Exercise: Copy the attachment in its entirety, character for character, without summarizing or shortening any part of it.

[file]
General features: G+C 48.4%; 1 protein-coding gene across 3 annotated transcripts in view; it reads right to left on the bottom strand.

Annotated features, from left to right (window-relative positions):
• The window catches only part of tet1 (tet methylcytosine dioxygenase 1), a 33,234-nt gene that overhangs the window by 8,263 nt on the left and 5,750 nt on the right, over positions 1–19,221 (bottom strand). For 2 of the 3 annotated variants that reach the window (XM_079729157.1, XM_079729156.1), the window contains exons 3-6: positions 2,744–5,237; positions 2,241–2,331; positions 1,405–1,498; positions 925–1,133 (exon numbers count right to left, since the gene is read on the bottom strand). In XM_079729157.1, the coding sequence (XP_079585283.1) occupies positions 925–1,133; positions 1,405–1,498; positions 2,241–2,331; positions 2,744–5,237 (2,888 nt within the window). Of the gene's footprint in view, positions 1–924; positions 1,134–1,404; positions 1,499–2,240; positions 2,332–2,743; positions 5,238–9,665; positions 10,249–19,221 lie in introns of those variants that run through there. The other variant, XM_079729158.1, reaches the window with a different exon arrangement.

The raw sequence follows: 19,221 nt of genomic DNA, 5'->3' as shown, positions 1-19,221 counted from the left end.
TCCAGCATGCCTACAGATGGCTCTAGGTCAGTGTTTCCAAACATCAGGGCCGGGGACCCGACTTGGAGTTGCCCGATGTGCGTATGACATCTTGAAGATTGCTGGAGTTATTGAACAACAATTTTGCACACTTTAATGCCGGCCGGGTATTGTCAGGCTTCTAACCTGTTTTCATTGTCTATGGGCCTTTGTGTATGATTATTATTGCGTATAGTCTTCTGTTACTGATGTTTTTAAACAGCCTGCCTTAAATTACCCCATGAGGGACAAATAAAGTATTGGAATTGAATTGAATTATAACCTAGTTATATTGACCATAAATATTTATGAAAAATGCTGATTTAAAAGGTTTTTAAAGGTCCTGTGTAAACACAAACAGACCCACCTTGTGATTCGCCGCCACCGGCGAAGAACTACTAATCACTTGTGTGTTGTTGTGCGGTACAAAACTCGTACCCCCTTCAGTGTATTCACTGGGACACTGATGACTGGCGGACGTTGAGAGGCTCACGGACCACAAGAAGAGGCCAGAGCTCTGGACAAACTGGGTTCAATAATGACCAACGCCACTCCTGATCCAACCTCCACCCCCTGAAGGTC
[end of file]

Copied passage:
General features: G+C 48.4%; 1 protein-coding gene across 3 annotated transcripts in view; it reads right to left on the bottom strand.

Annotated features, from left to right (window-relative positions):
• The window catches only part of tet1 (tet methylcytosine dioxygenase 1), a 33,234-nt gene that overhangs the window by 8,263 nt on the left and 5,750 nt on the right, over positions 1–19,221 (bottom strand). For 2 of the 3 annotated variants that reach the window (XM_079729157.1, XM_079729156.1), the window contains exons 3-6: positions 2,744–5,237; positions 2,241–2,331; positions 1,405–1,498; positions 925–1,133 (exon numbers count right to left, since the gene is read on the bottom strand). In XM_079729157.1, the coding sequence (XP_079585283.1) occupies positions 925–1,133; positions 1,405–1,498; positions 2,241–2,331; positions 2,744–5,237 (2,888 nt within the window). Of the gene's footprint in view, positions 1–924; positions 1,134–1,404; positions 1,499–2,240; positions 2,332–2,743; positions 5,238–9,665; positions 10,249–19,221 lie in introns of those variants that run through there. The other variant, XM_079729158.1, reaches the window with a different exon arrangement.

The raw sequence follows: 19,221 nt of genomic DNA, 5'->3' as shown, positions 1-19,221 counted from the left end.
TCCAGCATGCCTACAGATGGCTCTAGGTCAGTGTTTCCAAACATCAGGGCCGGGGACCCGACTTGGAGTTGCCCGATGTGCGTATGACATCTTGAAGATTGCTGGAGTTATTGAACAACAATTTTGCACACTTTAATGCCGGCCGGGTATTGTCAGGCTTCTAACCTGTTTTCATTGTCTATGGGCCTTTGTGTATGATTATTATTGCGTATAGTCTTCTGTTACTGATGTTTTTAAACAGCCTGCCTTAAATTACCCCATGAGGGACAAATAAAGTATTGGAATTGAATTGAATTATAACCTAGTTATATTGACCATAAATATTTATGAAAAATGCTGATTTAAAAGGTTTTTAAAGGTCCTGTGTAAACACAAACAGACCCACCTTGTGATTCGCCGCCACCGGCGAAGAACTACTAATCACTTGTGTGTTGTTGTGCGGTACAAAACTCGTACCCCCTTCAGTGTATTCACTGGGACACTGATGACTGGCGGACGTTGAGAGGCTCACGGACCACAAGAAGAGGCCAGAGCTCTGGACAAACTGGGTTCAATAATGACCAACGCCACTCCTGATCCAACCTCCACCCCCTGAAGGTC